My point is, I much prefer saying Taymz to Temz. But if I came across a boy with this name, I would first think the parents want it Temz, like the river...and would then also consider Taymz. I wouldn't think of Th-aymz but I'm sure some would. But with the abundance of unique names nowadays, I think you could go with several pronunciations easily. There are much stranger names with even stranger pronunciations than Thames! I like it!

SF said...

I kind of like it. I'd think the pronunciation might be Taymz or Thaymz (like James), but I haven't heard of Temz. Could just be me.

Hot Wheels Gal said...

I like names from other countries, a lot more than American names. We named our son Tor. We were going back and forth with the spelling, the common way to spell it is Thor. BUT as we know, it won't be said without the H here in US, so we dropped it. Sometimes though, people must think I'm saying it Thor so I still correct them!

I'd say, if it's a name you love, use it!

Anonymous said...

I think it's great!
My first instinct is the "temz" pronunciation, but if I were told it's actually pronounced "taymz", I wouldn't be too thrown.

I think confusion with any other option ("thay-mus", etc.) would only result from over-thinking it.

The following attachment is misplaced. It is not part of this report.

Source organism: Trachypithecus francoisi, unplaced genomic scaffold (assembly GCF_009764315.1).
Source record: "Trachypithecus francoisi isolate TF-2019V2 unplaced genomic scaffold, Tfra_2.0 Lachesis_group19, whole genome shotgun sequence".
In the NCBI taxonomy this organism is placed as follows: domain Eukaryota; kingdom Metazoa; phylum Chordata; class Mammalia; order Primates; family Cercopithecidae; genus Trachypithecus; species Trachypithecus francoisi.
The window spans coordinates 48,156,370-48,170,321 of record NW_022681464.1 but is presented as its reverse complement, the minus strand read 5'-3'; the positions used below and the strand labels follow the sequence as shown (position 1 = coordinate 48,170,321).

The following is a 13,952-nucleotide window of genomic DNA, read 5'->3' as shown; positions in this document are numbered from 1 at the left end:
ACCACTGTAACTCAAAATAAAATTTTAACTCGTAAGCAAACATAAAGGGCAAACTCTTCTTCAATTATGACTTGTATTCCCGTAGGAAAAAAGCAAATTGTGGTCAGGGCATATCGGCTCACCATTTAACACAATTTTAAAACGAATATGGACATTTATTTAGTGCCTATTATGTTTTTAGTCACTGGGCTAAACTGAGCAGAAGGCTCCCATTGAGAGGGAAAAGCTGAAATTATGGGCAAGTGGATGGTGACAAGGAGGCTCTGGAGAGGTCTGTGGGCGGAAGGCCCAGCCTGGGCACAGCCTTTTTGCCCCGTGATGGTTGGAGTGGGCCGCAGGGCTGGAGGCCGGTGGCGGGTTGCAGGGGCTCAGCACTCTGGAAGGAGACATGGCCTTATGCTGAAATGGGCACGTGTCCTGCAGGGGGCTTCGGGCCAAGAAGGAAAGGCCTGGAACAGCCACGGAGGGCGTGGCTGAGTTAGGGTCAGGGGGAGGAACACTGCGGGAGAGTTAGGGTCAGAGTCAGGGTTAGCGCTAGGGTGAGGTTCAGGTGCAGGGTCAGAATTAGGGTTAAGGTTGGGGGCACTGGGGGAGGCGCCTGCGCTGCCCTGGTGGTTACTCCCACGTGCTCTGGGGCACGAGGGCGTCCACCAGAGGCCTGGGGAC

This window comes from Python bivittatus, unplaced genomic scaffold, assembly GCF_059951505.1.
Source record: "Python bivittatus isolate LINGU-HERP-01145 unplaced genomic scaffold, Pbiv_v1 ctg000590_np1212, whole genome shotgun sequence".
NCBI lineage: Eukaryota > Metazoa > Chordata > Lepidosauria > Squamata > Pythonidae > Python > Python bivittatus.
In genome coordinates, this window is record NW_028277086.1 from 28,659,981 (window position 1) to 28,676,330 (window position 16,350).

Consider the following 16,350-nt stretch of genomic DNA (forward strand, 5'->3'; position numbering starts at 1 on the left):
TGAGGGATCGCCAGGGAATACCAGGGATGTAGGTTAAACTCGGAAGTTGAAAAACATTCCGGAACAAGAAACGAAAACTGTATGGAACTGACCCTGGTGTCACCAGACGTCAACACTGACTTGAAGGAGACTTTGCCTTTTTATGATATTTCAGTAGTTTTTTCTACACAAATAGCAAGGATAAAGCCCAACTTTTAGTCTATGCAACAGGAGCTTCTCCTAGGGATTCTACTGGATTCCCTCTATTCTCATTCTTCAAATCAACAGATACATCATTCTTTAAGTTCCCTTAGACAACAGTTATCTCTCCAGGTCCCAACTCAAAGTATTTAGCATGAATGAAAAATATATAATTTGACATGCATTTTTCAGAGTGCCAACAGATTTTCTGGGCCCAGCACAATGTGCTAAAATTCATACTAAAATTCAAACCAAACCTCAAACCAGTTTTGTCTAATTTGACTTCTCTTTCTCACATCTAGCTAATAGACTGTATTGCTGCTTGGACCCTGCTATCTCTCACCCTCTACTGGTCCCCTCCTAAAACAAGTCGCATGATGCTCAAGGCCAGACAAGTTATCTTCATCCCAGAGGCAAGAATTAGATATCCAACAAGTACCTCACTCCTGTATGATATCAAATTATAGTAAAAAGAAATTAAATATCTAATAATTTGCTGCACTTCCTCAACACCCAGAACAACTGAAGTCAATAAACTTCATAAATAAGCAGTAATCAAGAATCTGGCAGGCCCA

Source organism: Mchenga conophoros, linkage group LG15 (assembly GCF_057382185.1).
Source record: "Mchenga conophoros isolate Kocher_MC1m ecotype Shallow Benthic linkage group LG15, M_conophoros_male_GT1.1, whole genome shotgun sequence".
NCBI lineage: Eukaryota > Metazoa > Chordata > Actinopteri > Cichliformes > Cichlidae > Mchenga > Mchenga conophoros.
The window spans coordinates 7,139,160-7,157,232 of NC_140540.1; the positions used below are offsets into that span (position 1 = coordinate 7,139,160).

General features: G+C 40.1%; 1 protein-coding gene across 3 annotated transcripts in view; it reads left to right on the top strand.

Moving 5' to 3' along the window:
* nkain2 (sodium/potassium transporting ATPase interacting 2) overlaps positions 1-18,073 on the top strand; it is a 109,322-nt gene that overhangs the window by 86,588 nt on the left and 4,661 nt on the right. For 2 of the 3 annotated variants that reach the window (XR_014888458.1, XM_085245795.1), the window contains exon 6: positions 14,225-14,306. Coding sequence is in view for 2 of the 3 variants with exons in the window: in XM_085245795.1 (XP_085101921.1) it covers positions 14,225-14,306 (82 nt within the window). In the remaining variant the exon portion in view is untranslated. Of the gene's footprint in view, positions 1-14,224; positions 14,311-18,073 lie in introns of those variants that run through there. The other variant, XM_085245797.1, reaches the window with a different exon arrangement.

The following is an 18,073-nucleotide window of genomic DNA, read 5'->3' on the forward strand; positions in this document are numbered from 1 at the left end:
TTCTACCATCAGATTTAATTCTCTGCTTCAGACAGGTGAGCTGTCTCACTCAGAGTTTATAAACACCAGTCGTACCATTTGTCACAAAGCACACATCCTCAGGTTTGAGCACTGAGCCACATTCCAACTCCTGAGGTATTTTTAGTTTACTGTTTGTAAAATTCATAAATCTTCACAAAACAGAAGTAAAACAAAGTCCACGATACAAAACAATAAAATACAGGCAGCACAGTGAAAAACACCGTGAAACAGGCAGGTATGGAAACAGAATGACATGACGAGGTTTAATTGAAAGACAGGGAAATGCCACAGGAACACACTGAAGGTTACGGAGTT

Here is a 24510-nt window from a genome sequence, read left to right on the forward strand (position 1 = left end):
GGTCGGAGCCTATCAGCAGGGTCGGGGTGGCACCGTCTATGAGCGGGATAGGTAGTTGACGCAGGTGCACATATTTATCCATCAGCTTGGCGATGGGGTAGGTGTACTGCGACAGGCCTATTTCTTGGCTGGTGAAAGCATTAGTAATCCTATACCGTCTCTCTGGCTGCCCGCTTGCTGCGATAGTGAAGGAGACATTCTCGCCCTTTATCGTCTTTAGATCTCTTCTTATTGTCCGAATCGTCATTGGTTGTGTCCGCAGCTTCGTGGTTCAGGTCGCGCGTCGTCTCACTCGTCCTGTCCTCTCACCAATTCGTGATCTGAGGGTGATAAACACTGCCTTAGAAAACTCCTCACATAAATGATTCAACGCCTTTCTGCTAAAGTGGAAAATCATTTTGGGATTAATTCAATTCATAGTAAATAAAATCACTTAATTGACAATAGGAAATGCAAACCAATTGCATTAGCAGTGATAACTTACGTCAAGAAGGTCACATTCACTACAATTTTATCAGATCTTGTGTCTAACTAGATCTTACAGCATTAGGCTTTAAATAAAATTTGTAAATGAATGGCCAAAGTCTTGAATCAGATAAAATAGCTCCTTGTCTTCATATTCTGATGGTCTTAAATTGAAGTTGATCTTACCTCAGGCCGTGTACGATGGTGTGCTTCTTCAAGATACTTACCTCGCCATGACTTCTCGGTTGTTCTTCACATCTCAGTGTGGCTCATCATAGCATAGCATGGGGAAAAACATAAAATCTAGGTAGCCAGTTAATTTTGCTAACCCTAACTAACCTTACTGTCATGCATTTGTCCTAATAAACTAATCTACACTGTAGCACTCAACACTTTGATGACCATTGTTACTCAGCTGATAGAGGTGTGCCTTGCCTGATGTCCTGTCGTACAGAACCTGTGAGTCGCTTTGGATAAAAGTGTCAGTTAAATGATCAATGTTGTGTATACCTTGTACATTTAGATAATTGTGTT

My name is unusual, but pronounced phonetically. Still people are confused and either try a soft "aa" sound or a hard "ay" sound. I like my name, and the fact that I usually have to correct people a few times doesn't bother me at all.

Nedra said...

I have always struggled to pronounce Thames as "temz" -- even though I know that's what's correct (at least for the river). Every time I say it, I have to say, "remember, it's an old and weird and foreign word, and that's why its pronunciation makes no sense." So there's absolutely no way that I would see Thames on a person and pronounce it the way that I pronounce that weird, old, foreign word.

It doesn't make much sense to me as a name. It would confuse people -- those who HAVE trained themselves to correctly pronounce the name of the river would be thrown off if you used the rhymes-with-James pronunciation....and those who don't know how to pronounce the river in England would have no idea that they should pronounce it as "temz" if you went that route. People might even judge you for it -- they'd either think you were a bit batty for pronouncing it "temz" or you might even get some people who thought you were I'll-educated for pronouncing it thaymes.

I'd avoid this name.

Katie said...

As a Londoner this is too strongly associated to the river for me to ever use - the Thames is not a particulalry clean or aesthetically pleasing river, so it, in itself, has no namesake value.
However the more I look at it as a name the more I love the 'James-like' pronounciation. I agree with a PP that it would be cute on a (non-British) child and distinctive on a grown man. But not the soft 'th' sound, more like Taymes. I would be interested to hear of someone using it!